Turfgrass tested in shallow green roof substrates

Oct 21, 2013

Green roofs, rooftops covered with vegetation, provide multiple environmental and aesthetic benefits. These "living roofs" are increasing in popularity worldwide. As more cities invest in green roofs, planners are challenged to find plants that can thrive in shallow planting conditions and with minimal maintenance. A new study from researchers in Greece offers recommendations for the use of turfgrass in green roof environments.

Nikolaos Ntoulas, Panayiotis A. Nektarios, and Efthimia Nydrioti from the Department of Crop Science at Agricultural University of Athens published the results of their experiments with Manilagrass in HortScience. Author Nikolaos Ntoulas explained that although turfgrasses meet the three requirements of plants recommended for use in urban environments (aesthetics, function, and recreation), these grasses have seldom been evaluated on extensive green roofs due to their high water demands. Ntoulas and colleagues compared the growth of Zoysia matrella 'Zeon' in two different substrates. They also investigated the impact of increasing either substrate depth or the amount of irrigation on Manilagrass growth and recovery potential during and after moisture deficit periods. The 2-year outdoor study was conducted on a rooftop at the Laboratory of Floriculture and Landscape Architecture in Athens.

The experiments involved three factors: two substrate types, two substrate depths, and two irrigation regimes replicated five times. "The results showed that, during moisture deficit periods, green turf cover (GTC), normalized difference vegetation index (NDVI), and leaf relative water content (RWC) were most affected by substrate depth, moderately affected by irrigation regime, and, to a lesser extent, by substrate type," the authors said. "Turfgrass growth and physiological status were best during moisture deficit conditions in the deeper profile (15 cm) using the higher amount of irrigation (6 mm) and the locally mixed substrate."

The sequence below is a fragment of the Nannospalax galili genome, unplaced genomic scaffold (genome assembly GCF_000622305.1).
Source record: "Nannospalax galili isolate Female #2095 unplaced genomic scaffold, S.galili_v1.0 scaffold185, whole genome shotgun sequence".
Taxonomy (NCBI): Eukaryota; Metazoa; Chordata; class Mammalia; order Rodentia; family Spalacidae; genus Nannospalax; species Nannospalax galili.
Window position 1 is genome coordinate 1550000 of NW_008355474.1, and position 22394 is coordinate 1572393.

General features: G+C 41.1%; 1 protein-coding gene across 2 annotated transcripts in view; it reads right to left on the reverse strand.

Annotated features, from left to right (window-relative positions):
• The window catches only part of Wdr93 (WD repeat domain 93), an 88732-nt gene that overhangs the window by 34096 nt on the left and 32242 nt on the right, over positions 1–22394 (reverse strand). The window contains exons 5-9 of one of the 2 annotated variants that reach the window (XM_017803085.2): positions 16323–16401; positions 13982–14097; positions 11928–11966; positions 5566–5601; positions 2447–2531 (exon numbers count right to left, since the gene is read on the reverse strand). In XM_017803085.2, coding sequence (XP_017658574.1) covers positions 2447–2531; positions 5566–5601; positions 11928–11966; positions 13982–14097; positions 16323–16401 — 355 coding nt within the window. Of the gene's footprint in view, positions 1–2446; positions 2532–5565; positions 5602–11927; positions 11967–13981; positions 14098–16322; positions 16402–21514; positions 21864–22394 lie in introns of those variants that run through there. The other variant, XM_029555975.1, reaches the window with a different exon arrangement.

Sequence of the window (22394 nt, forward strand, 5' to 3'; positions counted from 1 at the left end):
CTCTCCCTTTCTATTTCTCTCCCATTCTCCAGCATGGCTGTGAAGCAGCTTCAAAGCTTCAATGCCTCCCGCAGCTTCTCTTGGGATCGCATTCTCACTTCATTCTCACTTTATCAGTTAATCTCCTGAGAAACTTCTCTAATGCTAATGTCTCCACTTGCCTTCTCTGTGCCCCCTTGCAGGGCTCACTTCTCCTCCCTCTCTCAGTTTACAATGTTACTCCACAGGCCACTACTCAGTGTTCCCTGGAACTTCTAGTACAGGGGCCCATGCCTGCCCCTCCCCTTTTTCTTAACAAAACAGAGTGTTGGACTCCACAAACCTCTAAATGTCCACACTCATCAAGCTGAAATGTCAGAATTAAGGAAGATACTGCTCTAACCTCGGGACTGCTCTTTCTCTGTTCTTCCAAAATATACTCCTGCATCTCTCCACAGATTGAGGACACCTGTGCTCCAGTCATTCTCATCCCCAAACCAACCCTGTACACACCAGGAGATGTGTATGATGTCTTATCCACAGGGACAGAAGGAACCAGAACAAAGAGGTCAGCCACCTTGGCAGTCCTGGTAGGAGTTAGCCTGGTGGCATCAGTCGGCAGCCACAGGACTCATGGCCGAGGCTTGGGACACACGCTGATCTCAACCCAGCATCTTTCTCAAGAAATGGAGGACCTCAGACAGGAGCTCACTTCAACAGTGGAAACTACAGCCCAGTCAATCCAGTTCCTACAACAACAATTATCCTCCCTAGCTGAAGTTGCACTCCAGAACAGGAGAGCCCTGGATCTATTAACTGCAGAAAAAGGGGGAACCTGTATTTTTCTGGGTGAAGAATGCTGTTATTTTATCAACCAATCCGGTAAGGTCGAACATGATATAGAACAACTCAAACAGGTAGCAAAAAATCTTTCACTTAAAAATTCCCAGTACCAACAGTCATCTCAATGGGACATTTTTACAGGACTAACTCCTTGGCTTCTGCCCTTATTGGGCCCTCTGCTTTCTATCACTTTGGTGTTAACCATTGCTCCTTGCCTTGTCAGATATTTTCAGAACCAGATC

The scientists concluded that substrate depth was the most significant factor that improved growth and drought resistance of Manilagrass; the deeper substrate resulted in improved drought tolerance when compared with the shallow substrate. "However, because load is a crucial issue on construction, if substrate depth must be reduced to 7.5 cm, then should exceed 6 mm every 3 days to have adequate growth and successfully overcome summer moisture deficit periods," they recommended.

Explore further: Sailing against prevailing winds, spotting big islands: Calculating how the Pacific was settled

More information: hortsci.ashspublications.org/content/48/7/929.abstract

Related Stories

How does your green roof garden grow?

Dec 29, 2010

Growing plants on rooftops is an old concept that has evolved from simple sod roofing to roof gardens and new, lightweight "extensive green roofs". Modern green roofs have environmental and social benefits; they can reduce ...

How green are green roofs?

Sep 21, 2011

Covered with a growing medium and plants, green roofs can benefit a building's insulation, control storm-water drainage and remove pollution from the air, as well as provide wildlife habitats.

There's no one-size-fits-all green roof, studies show

Apr 25, 2012

Green roofs – rooftops covered with a layer of vegetation–are getting a lot of credit for providing environmental benefits. They have been found to reduce storm water runoff from buildings, conserve ...

Recommended for you

York's anti-malarial plant given Chinese approval

Apr 24, 2015

A new hybrid plant used in anti-malarial drug production, developed by scientists at the University of York's Centre for Novel Agricultural Products (CNAP), is now registered as a new variety in China.

The appeal of being anti-GMO

Apr 24, 2015

A team of Belgian philosophers and plant biotechnologists have turned to cognitive science to explain why opposition to genetically modified organisms (GMOs) has become so widespread, despite positive contributions ...

Micro fingers for arranging single cells

Apr 24, 2015

Functional analysis of a cell, which is the fundamental unit of life, is important for gaining new insights into medical and pharmaceutical fields. For efficiently studying cell functions, it is essential ...

User comments : 0

Please sign in to add a comment. Registration is free, and takes less than a minute. Read more

Click here to reset your password.
Sign in to get notified via email when new comments are made.